Golf’s great shake-up is one step closer, with 42 of the 48 names revealed for the opening LIV Golf Invitational in London next week.
Extraordinarily, too, world No.13 and one of the biggest names in golf Dustin Johnson is amongst the field that will take to the tee at the Centurion Club that stands to share in the $USD25 million ($A35m) prizepool.
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Amongst the major-winning heavy list is Sergio Garcia, Louis Oosthuizen and Charl Schwartzel.
Martin Kaymer, Graeme McDowell, Ian Poulter and Lee Westwood are also included.
Four Australians have been included too, including PGA winner Matt Jones.
Interestingly Phil Mickelson, who hasn’t taken to the tee since falling on his own sword after causing the biggest stir in golf history, has not been named.
That does not mean the six-time major winner won’t be a late inclusion, with another six names to follow over the coming week, but his absence continues one of golf’s most baffling stories.
Mickelson was forced to apologise and has since gone to ground after it was revealed he was playing the Saudi-backed LIV golf league against the PGA Tour to try and reshape the current status quo.
“They are scary motherfuckers to get involved with,” Mickelson said of Saudi Arabia. “We know they killed [Jamal] Khashoggi and have a horrible record on human rights. They execute people over there for being gay. Knowing all of this, why would I even consider it? Because this is a once-in-a-lifetime opportunity to reshape how the PGA Tour operates. They’ve been able to get by with manipulative, coercive, strong-arm tactics because we, the players, had no recourse.”
He delivered a half-hearted apology, saying his “off the record” speech had been taken “out of context”.
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But since the comments came to Earth, Mickelson has not played and sensationally withdrew from last month’s PGA Championship and thereby forfeited the chance to defend his title.
His fall was straight out of the Shakespearean school, having become the oldest major champion (50) by taking home the Wanamaker Trophy.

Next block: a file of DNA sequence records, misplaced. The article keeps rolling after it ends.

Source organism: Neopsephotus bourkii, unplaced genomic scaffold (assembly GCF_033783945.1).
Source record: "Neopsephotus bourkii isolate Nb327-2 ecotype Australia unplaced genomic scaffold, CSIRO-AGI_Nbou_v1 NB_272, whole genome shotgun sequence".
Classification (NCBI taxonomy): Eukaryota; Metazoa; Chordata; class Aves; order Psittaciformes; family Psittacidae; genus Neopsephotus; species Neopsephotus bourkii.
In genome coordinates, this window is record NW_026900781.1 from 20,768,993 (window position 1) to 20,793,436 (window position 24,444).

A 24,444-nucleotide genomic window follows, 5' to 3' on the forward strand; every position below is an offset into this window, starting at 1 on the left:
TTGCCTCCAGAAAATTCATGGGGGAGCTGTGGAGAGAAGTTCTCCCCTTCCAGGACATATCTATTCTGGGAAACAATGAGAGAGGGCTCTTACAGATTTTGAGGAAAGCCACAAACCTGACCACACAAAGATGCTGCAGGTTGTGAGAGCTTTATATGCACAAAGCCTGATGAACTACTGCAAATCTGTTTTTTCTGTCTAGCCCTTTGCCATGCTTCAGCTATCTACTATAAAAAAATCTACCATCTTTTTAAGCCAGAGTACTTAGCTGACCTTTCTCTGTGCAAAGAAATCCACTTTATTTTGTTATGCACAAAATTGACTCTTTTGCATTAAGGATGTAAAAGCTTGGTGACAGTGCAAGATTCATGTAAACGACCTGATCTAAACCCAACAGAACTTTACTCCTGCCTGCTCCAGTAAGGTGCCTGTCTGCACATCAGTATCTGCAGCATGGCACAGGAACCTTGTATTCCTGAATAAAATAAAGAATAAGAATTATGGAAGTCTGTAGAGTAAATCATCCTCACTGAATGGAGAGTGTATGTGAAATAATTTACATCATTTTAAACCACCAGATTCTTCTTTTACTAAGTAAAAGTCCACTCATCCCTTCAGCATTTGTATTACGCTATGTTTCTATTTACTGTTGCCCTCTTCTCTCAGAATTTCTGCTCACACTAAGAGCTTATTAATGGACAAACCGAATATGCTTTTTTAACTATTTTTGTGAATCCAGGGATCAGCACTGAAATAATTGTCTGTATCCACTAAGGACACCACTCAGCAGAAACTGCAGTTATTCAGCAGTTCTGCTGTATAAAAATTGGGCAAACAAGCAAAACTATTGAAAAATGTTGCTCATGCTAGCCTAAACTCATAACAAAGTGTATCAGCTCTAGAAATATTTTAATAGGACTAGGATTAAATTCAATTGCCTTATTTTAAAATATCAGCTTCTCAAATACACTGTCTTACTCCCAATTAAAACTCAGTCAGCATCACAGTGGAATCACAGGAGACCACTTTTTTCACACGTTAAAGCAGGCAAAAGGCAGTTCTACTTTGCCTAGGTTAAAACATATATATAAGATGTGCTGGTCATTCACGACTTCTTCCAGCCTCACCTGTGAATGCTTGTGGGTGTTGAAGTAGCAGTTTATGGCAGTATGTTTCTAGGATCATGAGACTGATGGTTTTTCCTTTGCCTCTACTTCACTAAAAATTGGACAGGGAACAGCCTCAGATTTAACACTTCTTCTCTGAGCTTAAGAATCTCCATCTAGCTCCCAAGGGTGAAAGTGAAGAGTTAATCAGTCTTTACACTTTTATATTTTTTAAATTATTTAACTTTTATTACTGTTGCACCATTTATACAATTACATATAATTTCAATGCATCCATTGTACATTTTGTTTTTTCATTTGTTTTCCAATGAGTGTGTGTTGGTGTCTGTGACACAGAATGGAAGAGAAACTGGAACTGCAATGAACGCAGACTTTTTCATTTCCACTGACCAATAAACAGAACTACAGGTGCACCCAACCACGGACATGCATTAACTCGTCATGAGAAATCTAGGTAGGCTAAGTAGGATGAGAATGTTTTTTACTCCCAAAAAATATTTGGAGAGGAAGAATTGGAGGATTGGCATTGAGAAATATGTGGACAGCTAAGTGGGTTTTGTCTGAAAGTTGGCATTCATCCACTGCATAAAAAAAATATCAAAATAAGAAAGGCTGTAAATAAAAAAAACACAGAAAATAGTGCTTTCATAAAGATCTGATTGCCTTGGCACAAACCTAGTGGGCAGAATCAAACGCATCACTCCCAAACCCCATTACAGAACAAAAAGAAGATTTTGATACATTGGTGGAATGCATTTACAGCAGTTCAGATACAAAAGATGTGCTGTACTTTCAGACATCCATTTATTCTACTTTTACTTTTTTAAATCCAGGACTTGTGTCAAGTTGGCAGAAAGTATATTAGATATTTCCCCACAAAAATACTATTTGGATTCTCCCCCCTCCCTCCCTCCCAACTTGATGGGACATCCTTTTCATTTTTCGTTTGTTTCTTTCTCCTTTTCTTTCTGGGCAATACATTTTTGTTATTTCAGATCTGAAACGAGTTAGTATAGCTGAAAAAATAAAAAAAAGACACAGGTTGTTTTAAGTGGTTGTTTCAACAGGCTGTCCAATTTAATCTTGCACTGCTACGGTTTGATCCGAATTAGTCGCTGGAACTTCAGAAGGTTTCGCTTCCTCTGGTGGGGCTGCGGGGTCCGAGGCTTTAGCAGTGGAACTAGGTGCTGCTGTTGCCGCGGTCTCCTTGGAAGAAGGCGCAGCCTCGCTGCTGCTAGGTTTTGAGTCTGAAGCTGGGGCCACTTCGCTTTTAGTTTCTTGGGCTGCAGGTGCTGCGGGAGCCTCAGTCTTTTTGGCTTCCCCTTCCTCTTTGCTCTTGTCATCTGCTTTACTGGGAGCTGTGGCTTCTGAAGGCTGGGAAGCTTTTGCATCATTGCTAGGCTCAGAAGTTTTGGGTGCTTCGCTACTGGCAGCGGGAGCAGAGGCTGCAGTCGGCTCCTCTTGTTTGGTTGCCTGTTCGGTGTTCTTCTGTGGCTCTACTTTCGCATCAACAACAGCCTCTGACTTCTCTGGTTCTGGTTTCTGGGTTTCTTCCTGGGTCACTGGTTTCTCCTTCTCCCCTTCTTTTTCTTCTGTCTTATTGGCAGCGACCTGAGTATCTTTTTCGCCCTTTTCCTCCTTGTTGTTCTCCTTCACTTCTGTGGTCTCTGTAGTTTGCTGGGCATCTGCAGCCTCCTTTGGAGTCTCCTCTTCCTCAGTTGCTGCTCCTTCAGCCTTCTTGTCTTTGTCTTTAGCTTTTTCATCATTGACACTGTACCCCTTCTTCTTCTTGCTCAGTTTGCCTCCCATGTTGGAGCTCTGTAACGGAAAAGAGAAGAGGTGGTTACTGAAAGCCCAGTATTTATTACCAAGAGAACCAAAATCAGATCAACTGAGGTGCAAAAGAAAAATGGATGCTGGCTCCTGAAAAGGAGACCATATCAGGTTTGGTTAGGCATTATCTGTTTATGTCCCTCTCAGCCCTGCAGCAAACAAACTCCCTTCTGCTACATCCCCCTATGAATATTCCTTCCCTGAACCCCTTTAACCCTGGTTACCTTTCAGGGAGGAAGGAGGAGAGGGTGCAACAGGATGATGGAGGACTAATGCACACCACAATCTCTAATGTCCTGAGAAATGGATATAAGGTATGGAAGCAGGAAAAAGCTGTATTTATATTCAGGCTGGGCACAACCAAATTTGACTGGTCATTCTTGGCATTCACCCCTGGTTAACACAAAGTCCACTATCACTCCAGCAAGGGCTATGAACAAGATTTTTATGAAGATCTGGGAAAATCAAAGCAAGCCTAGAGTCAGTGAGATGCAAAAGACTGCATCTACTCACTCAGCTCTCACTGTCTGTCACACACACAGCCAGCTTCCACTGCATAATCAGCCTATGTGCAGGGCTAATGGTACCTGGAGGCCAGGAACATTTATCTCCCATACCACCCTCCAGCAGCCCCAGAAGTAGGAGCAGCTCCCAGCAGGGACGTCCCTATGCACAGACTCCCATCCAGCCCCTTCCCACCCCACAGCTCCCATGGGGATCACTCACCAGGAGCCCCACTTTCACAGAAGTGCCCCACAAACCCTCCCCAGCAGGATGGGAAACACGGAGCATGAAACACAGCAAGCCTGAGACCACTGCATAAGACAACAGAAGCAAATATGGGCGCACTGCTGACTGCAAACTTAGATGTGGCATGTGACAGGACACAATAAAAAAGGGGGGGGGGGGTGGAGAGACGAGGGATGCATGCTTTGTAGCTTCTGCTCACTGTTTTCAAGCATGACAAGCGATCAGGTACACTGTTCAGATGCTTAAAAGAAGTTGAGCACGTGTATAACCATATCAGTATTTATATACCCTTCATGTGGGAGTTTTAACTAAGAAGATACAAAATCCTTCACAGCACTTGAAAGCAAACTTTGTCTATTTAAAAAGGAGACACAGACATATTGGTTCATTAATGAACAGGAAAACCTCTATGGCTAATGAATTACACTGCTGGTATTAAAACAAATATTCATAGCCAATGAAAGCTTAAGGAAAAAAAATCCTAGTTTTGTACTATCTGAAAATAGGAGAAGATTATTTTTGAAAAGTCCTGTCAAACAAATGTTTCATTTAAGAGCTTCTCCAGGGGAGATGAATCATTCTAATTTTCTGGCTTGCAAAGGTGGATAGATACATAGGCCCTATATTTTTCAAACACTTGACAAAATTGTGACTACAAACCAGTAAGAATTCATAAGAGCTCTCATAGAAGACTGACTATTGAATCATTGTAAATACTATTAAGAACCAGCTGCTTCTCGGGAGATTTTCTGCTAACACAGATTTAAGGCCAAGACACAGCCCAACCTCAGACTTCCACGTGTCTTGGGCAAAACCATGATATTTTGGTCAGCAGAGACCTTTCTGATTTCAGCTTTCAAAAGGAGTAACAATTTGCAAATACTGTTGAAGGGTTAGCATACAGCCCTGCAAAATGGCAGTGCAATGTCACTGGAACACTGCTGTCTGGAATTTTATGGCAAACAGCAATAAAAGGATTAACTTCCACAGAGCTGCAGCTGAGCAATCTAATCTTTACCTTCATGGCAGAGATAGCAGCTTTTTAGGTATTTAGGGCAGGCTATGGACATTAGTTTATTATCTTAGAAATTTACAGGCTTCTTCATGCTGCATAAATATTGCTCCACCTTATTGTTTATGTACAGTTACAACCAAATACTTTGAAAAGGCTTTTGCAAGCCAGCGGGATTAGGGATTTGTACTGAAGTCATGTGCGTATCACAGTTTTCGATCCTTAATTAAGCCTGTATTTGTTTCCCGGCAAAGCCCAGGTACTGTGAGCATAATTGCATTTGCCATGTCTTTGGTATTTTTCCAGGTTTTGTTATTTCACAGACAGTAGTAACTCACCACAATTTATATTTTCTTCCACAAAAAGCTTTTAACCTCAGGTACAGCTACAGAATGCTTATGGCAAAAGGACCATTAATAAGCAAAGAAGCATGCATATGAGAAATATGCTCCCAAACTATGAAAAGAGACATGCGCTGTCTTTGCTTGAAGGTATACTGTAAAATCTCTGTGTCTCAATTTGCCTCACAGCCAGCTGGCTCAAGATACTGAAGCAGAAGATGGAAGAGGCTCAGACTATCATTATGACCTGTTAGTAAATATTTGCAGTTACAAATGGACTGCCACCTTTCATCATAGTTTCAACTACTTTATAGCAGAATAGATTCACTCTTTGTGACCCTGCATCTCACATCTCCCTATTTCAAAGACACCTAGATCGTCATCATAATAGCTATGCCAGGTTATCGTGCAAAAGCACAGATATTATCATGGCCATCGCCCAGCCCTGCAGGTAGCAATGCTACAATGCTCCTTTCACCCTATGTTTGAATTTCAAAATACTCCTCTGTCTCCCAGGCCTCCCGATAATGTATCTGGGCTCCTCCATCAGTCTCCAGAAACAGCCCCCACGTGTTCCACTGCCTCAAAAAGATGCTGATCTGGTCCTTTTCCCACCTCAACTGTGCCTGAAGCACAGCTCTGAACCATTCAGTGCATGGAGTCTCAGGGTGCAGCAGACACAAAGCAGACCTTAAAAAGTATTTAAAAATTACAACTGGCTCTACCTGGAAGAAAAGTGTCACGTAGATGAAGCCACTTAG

In a statement from Johnson’s management, it was confirmed the two-time major winner had been considering joining the LIV golf league for the “past couple of years”.
“Dustin has been contemplating the opportunity off-and-on for the past couple of years. Ultimately, he decided it was in his and his family’s best interest to pursue it,” David Winkle said of his client in a statement.
“Dustin has never had any issue with the PGA TOUR and is grateful for all it has given him, but in the end, felt this was too compelling to pass up.”
As well as Jones, fellow Australians Jediah Morgan, Wade Ormsby and Blake Windred are included.
While taking to the tee does not mean all 48 players will join the LIV Golf Invitational permanently, it is not known what punishment the PGA Tour and DW World Tour will hand out.
LIV CEO Greg Norman is hoping the mouth-watering money on offer will convince more of the world’s top players to join the rebel league.
“Quite honestly, it doesn’t matter who plays (initially), we’re going to put the event on,” Norman said in April. “There’s a $4 million ($A5.7m) first prize. I hope a kid who’s 350th in the world wins. It’ll change his life, his family’s life.
“And then a few of our events will go by and the top players will see someone winning $6 million, $8 million, and say ‘enough is enough, I know I can beat these guys week in, week out with my hands tied behind my back.’”
Here is the full field list (42 of 48 players announced):
Oliver Bekker, South Africa
Richard Bland, England
Laurie Canter, England
Ratchanon Chantananuwat (amateur), Thailand
Hennie Du Plessis, South Africa
Oliver Fisher, England
Sergio Garcia, Spain
Talor Gooch, USA
Branden Grace, South Africa
Justin Harding, South Africa
Sam Horsfield, England
Dustin Johnson, USA
Matt Jones, Australia
Sadom Kaewkanjana, Thailand
Martin Kaymer, Germany
Phachara Khongwatmai, Thailand
Sihwan Kim, USA
Ryosuke Kinoshita, Japan
Chase Koepka, USA
Jinichiro Kozuma, Japan
Pablo Larrazabal, Spain
Graeme McDowell, Northern Ireland
Jediah Morgan, Australia
Kevin Na, USA
Shaun Norris, South Africa
Andy Ogletree, USA
Louis Oosthuizen, South Africa
Wade Ormsby, Australia
Adrian Otaegui, Spain
Turk Pettit, USA
James Piot (amateur), USA
Ian Poulter, England
David Puig (amateur), Spain
JC Ritchie, South Africa
Charl Schwartzel, South Africa
Hudson Swafford, USA
Hideto Tanihara, Japan
Peter Uihlein, USA
Scott Vincent, Zimbabwe
Lee Westwood, England
Bernd Wiesberger, Austria
Blake Windred, Australia